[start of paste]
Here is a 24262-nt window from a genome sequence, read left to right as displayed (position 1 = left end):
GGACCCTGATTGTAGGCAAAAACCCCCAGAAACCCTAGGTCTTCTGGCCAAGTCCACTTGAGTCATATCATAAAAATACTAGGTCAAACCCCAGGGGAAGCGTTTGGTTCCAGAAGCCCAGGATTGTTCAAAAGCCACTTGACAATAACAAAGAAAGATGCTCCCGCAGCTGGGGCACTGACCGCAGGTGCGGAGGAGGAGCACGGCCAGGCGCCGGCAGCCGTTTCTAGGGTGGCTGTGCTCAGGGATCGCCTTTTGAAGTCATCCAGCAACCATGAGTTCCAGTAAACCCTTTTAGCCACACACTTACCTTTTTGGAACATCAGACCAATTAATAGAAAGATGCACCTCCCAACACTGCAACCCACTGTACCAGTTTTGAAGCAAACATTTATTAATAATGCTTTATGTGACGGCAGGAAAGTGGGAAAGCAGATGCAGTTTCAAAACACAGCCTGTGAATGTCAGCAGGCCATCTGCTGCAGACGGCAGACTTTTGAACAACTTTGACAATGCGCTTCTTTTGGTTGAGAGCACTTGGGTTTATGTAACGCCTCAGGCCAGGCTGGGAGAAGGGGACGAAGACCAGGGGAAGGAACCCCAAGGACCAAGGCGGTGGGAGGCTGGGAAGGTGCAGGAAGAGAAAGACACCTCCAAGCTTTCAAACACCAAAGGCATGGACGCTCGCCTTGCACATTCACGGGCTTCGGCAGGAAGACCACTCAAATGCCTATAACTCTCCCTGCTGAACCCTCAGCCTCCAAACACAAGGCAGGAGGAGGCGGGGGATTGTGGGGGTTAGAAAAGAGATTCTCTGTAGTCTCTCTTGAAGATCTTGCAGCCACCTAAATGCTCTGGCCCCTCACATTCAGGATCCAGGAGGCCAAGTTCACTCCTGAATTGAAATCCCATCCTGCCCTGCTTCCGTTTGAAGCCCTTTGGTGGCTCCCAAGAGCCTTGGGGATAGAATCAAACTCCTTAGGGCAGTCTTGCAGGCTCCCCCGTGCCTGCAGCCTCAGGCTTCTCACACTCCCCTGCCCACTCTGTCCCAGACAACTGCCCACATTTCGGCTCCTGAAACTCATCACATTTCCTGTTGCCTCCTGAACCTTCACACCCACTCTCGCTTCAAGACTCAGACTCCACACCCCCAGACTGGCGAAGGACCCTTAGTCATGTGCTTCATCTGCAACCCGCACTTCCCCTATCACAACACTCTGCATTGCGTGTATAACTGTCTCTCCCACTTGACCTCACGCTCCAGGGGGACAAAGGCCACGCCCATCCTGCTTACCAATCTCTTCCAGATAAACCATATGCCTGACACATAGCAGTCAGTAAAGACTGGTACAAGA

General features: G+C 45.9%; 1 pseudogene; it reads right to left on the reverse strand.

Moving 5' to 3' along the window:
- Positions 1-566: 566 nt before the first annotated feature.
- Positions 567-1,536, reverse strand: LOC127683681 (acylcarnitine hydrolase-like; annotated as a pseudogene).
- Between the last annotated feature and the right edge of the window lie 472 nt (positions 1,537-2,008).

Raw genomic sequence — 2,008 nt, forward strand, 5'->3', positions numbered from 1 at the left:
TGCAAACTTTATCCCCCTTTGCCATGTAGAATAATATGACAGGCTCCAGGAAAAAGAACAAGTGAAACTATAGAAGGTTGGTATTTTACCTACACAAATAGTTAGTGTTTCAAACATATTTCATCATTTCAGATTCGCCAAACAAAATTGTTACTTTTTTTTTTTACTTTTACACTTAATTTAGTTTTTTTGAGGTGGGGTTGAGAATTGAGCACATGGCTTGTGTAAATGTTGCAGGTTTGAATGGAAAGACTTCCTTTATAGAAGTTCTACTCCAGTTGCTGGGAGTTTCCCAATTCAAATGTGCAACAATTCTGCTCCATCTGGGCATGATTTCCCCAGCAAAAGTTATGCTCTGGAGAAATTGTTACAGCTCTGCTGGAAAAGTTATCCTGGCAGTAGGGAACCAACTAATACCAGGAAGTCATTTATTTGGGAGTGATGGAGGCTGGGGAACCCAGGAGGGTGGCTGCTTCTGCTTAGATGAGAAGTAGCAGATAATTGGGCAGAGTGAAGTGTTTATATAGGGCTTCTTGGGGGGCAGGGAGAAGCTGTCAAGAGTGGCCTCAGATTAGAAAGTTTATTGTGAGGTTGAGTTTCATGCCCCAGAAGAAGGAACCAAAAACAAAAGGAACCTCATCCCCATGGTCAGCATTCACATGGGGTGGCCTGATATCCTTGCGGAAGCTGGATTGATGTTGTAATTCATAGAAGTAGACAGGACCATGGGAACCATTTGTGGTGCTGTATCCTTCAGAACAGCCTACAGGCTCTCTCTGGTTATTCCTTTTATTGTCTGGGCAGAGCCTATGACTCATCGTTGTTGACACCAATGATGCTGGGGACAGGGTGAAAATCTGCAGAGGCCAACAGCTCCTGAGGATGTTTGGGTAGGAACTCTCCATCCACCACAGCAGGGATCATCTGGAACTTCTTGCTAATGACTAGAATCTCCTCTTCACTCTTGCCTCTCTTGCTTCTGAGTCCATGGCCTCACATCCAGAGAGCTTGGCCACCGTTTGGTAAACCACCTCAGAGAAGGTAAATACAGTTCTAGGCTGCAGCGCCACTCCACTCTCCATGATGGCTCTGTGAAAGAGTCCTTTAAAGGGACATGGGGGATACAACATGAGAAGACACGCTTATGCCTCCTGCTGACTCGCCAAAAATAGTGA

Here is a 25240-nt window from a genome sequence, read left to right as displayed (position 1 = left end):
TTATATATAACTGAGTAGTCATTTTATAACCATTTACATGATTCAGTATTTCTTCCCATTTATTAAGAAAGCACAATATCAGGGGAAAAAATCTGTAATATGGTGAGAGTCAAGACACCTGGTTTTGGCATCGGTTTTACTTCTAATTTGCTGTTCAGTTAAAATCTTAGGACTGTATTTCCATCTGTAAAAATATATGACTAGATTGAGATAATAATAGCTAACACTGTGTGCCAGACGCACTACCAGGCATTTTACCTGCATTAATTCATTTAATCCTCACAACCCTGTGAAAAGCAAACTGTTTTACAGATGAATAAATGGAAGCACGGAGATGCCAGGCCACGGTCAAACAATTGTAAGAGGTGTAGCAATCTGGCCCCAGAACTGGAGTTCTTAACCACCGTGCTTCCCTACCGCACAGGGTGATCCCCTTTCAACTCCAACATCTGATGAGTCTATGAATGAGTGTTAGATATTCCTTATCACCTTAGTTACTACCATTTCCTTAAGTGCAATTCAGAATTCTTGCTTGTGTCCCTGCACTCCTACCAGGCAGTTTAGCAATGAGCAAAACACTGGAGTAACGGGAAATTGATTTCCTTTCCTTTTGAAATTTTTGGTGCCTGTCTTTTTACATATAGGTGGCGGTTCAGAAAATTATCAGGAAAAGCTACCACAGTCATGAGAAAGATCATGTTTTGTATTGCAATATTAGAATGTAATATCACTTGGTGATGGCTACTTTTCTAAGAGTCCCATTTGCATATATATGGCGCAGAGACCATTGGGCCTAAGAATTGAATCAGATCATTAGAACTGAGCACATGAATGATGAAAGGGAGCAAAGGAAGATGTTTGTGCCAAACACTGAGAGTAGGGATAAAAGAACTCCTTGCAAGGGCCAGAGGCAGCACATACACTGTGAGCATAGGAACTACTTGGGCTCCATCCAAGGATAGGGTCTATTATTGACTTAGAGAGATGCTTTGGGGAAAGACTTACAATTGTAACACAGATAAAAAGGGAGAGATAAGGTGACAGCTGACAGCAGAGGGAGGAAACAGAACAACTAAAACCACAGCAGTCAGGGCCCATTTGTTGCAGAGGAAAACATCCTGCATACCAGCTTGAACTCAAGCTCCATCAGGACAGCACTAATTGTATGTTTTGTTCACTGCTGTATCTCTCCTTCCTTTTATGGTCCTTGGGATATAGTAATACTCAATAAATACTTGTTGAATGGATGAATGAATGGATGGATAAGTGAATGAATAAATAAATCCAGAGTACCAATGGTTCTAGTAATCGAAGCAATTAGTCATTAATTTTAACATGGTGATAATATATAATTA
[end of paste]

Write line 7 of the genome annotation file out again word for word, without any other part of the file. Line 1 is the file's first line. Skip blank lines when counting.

- Between the last annotated feature and the right edge of the window lie 472 nt (positions 1,537-2,008).